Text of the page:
Weee! Another arcade game. No, I cannot get enough of them, especially if they are engaging and challenging. Someone in the casual games industry once said to me, "There is a very, very fine line between challenging and frustrating." I have found that statement to be a truism. Nervous Breakdown is fun and challenging, so much so that I've played it way too late into the night trying to complete a level.
Nervous Brickdown is Pong — "all growed up!" Developed by Arkedo Studios and published by Eidos on the Nintendo DS platform, it's a game of keeping the ball in the air. It makes great use of the touchscreen by having you move the paddle or draw and create the paddle and then move it around to keep that ball a-bouncing. Good contact is required, and I found that I had better control if I removed my DS from its case with a plastic "play -through" screen.
There are 10 different games available, and you start with a set of two, each with nine progressively harder levels and a "boss" level. Each level in itself has nine games of similar theme, which have to be completed in sets of three and a mini-boss level. You gain bonuses as you move along, earning an extra ball or "life" for the game, and your bonuses also are recorded for posterity. The game is explained on the first screen in two panels. You tap them to indicate you understand the instructions, and the instructions to gain a bonus come up. When you're ready, tap the "Go" bar. You have five balls to get through the level, although if you gain enough bonuses, you may win an extra ball. If you lose all your balls before you beat the level, you can choose to replay, and you start again, at the last set of three.
The first game in the series hearkens back to Breakout, complete with falling power-up bars. Every other set is quite different, though, until you get to the spaceship-themed one and feel you're back on familiar ground. But then it tosses you out into kitschy miniature-golf land. When you beat one of a set, you unlock two more. The games are very varied in theme, with such differing goals as these:
The Paper Game. First you draw your paddle, then you bounce the ball to move around stationery and "erase" ink blots, catching falling ink bottles for bonuses.
The Water Game. Bounce the ball with a submarine to smack on islands and destroy structures to tip people off — you can also tip the islands and catch them with your submarine — they bounce once and, on the second bounce, are encased in a bubble and escape a watery death. Every once in a while, a great white shark swims by. Kill it with a tap of your stylus. If you lose three little people, game over.
The Switch Game. This one was neat. The icon representing it is a slice of watermelon and a banana. I had expected ... fruit! No, it was a jungle-theme complete with the trumpeting of elephants in the soundtrack. The ball switched colors, and you had to tap the color dials to change the color of the bat. The watermelon and bananas finally show up in the boss level — it nearly drove me bananas. A clockwork dinosaur (with wind-up key in its back) chased a snake and a hunter across the top screen, and two layers of colored tiles lay between your paddle and them on the touchscreen. The first layer is green and yellow; the second is blue and pink. Your task was to bounce the ball to strike each tile. Each time you struck a tile, it changed from one color to the other. Once you managed to change all the tiles to the same color, the layer fell away, and the hunter was saved. The paddle here is a convex hemisphere the space between the paddle and tiles, pretty darned small.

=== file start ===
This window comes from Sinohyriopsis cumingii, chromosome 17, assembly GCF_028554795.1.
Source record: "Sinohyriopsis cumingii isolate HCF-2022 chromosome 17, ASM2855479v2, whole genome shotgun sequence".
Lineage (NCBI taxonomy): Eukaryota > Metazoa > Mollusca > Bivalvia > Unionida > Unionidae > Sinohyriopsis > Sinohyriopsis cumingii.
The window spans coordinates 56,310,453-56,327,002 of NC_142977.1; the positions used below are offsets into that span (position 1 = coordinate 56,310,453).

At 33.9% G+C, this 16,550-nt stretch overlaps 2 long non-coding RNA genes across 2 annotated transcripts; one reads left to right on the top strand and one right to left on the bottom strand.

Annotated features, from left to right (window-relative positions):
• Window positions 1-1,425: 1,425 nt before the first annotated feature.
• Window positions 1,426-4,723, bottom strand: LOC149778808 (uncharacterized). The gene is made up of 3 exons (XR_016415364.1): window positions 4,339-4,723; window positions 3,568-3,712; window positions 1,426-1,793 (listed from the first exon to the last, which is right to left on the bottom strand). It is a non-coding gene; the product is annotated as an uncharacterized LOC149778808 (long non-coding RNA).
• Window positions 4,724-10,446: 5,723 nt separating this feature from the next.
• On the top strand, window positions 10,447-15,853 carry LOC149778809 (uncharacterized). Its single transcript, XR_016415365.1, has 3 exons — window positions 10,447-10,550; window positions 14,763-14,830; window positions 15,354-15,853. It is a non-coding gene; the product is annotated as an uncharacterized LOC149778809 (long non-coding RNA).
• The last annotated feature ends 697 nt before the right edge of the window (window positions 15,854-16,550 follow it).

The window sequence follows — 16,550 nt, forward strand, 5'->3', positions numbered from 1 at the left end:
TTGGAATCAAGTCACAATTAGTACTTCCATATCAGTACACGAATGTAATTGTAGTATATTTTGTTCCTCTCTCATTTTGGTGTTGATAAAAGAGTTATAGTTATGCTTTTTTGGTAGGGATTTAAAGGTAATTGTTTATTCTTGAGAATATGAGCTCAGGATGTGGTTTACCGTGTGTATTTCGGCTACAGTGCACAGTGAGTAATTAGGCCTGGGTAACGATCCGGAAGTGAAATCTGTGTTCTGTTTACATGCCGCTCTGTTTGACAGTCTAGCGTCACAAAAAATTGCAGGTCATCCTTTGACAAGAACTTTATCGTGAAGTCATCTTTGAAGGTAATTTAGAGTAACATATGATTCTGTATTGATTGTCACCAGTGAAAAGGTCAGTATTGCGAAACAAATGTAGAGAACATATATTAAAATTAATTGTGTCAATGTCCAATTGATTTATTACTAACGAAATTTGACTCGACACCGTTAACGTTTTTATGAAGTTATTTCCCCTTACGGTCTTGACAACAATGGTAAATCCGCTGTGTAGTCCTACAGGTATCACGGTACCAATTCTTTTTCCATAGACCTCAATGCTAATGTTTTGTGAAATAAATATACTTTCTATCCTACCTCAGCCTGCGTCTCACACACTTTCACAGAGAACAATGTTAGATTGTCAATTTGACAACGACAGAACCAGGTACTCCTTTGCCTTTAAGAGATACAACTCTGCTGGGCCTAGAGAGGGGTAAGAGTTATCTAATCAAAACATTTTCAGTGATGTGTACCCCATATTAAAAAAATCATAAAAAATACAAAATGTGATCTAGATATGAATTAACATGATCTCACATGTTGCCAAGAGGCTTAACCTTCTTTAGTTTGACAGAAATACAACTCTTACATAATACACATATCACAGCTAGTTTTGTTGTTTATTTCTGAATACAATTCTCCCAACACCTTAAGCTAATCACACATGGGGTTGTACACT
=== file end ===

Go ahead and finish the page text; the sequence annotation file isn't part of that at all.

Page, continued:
Depending on the game, the paddles were of different shapes and could either move horizontally, or you could use the entirety of the touchscreen, giving you the ability of striking the ball hard to increase its velocity. In the Curve game, your paddle is a golf club, and you actually had to "bounce" the ball to get momentum going and hit the ball hard enough to send it where you needed it to go.
The relative speeds of the games also varied. In the Water game, the ball slowed in water. In the Speed game, it was ... speedy! The velocity of the ball in the Switch game was rather slow, but that gave you time to switch the color of the bar. One interesting twist to this game is how the developers have utilized the microphone on the DS. In different games, blowing on the microphone will do different things. Increase the velocity, change the trajectory and, in the case of the Curve game, the windmills turned and opened the doors to reveal the hole where your ball had to go.
It's the variety that makes this game fun. The games do not go up in difficulty with each game unlocked; instead, they are thematically different. Having two open at a time allows you to play the one that you may do better in and unlock two more — removing what could be a frustrating, stumbling block to your fun. Finally ... the big secret: What is the bar with the question marks on the menus screen that you unlock when you've conquered all the games? Nah ... not telling. Why should I spoil your fun?